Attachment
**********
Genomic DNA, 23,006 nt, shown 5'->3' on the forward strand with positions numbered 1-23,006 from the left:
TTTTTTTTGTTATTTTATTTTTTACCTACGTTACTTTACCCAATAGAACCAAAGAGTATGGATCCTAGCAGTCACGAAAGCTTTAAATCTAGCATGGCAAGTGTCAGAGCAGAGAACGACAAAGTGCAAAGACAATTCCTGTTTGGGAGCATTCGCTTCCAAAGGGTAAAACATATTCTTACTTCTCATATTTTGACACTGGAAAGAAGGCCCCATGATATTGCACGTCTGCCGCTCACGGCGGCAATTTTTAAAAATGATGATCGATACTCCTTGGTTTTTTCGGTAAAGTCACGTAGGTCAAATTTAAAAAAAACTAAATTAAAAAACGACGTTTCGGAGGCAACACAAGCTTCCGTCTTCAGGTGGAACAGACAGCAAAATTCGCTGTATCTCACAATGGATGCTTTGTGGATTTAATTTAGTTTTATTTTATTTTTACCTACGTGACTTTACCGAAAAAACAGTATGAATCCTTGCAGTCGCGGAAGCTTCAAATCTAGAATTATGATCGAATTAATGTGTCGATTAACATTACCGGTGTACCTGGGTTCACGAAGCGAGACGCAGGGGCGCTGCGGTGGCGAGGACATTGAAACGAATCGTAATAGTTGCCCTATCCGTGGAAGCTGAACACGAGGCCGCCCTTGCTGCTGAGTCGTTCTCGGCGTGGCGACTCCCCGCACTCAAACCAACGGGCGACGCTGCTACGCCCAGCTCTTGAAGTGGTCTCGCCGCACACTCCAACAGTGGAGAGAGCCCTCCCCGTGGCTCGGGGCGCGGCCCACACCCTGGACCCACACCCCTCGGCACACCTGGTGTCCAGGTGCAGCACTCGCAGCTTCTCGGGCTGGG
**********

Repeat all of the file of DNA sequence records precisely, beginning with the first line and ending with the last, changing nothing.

Genomic DNA, 23,006 nt, shown 5'->3' on the forward strand with positions numbered 1-23,006 from the left:
TTTTTTTTGTTATTTTATTTTTTACCTACGTTACTTTACCCAATAGAACCAAAGAGTATGGATCCTAGCAGTCACGAAAGCTTTAAATCTAGCATGGCAAGTGTCAGAGCAGAGAACGACAAAGTGCAAAGACAATTCCTGTTTGGGAGCATTCGCTTCCAAAGGGTAAAACATATTCTTACTTCTCATATTTTGACACTGGAAAGAAGGCCCCATGATATTGCACGTCTGCCGCTCACGGCGGCAATTTTTAAAAATGATGATCGATACTCCTTGGTTTTTTCGGTAAAGTCACGTAGGTCAAATTTAAAAAAAACTAAATTAAAAAACGACGTTTCGGAGGCAACACAAGCTTCCGTCTTCAGGTGGAACAGACAGCAAAATTCGCTGTATCTCACAATGGATGCTTTGTGGATTTAATTTAGTTTTATTTTATTTTTACCTACGTGACTTTACCGAAAAAACAGTATGAATCCTTGCAGTCGCGGAAGCTTCAAATCTAGAATTATGATCGAATTAATGTGTCGATTAACATTACCGGTGTACCTGGGTTCACGAAGCGAGACGCAGGGGCGCTGCGGTGGCGAGGACATTGAAACGAATCGTAATAGTTGCCCTATCCGTGGAAGCTGAACACGAGGCCGCCCTTGCTGCTGAGTCGTTCTCGGCGTGGCGACTCCCCGCACTCAAACCAACGGGCGACGCTGCTACGCCCAGCTCTTGAAGTGGTCTCGCCGCACACTCCAACAGTGGAGAGAGCCCTCCCCGTGGCTCGGGGCGCGGCCCACACCCTGGACCCACACCCCTCGGCACACCTGGTGTCCAGGTGCAGCACTCGCAGCTTCTCGGGCTGGG